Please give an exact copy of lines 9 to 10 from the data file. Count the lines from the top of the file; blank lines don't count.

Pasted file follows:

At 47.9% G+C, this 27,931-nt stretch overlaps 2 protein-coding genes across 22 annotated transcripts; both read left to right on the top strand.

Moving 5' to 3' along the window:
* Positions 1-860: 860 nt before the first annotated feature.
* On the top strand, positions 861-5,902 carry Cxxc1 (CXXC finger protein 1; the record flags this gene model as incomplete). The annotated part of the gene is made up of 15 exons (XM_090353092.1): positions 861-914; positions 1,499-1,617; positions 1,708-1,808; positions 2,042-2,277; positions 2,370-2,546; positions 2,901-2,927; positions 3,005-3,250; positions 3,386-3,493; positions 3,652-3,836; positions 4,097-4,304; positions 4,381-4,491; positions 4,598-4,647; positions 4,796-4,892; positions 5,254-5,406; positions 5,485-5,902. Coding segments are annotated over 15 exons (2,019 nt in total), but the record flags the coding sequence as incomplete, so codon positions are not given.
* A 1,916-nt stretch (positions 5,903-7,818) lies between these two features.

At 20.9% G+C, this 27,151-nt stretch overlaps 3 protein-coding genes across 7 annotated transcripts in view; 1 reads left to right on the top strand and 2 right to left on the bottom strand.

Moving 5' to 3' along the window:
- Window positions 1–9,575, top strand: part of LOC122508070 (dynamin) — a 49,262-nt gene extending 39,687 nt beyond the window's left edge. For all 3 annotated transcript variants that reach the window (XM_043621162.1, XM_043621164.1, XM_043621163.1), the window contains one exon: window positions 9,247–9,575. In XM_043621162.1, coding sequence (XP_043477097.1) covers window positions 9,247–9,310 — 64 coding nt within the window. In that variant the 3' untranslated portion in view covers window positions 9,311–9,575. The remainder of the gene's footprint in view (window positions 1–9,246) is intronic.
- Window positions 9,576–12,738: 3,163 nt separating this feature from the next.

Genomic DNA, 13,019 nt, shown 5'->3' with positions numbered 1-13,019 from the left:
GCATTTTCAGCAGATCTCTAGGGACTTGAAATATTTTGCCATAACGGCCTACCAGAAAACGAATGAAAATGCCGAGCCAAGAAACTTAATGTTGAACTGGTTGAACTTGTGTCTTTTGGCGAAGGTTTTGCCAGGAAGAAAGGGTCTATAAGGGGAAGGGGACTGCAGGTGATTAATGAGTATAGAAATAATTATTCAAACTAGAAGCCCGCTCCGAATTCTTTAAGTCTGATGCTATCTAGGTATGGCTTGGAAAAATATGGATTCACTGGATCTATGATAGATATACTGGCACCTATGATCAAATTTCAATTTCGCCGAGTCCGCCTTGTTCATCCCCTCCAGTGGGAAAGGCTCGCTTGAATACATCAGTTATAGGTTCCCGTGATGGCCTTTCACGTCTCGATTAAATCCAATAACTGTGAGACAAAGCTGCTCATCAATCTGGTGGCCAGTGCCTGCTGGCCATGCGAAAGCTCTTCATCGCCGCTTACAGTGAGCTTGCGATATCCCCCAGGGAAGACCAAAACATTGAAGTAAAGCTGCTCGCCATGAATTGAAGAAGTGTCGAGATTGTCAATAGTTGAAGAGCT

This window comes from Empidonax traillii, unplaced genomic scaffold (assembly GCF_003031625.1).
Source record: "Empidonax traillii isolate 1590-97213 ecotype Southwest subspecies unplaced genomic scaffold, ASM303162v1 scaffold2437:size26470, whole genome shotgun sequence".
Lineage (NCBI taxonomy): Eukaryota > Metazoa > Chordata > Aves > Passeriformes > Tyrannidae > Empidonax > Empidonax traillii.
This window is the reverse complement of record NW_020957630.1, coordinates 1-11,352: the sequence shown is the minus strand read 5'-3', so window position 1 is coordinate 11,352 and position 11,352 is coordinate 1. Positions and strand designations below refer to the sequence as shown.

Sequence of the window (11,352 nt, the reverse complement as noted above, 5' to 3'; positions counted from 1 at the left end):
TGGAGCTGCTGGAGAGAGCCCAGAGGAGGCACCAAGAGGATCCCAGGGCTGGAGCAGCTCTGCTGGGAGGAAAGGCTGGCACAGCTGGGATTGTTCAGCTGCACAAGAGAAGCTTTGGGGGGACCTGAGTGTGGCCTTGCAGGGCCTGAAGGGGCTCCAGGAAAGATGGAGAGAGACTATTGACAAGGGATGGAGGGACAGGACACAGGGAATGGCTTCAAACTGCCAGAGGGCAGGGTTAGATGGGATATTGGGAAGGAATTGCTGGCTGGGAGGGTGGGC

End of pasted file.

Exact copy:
- Window positions 9,576–12,738: 3,163 nt separating this feature from the next.

Genomic DNA, 13,019 nt, shown 5'->3' with positions numbered 1-13,019 from the left: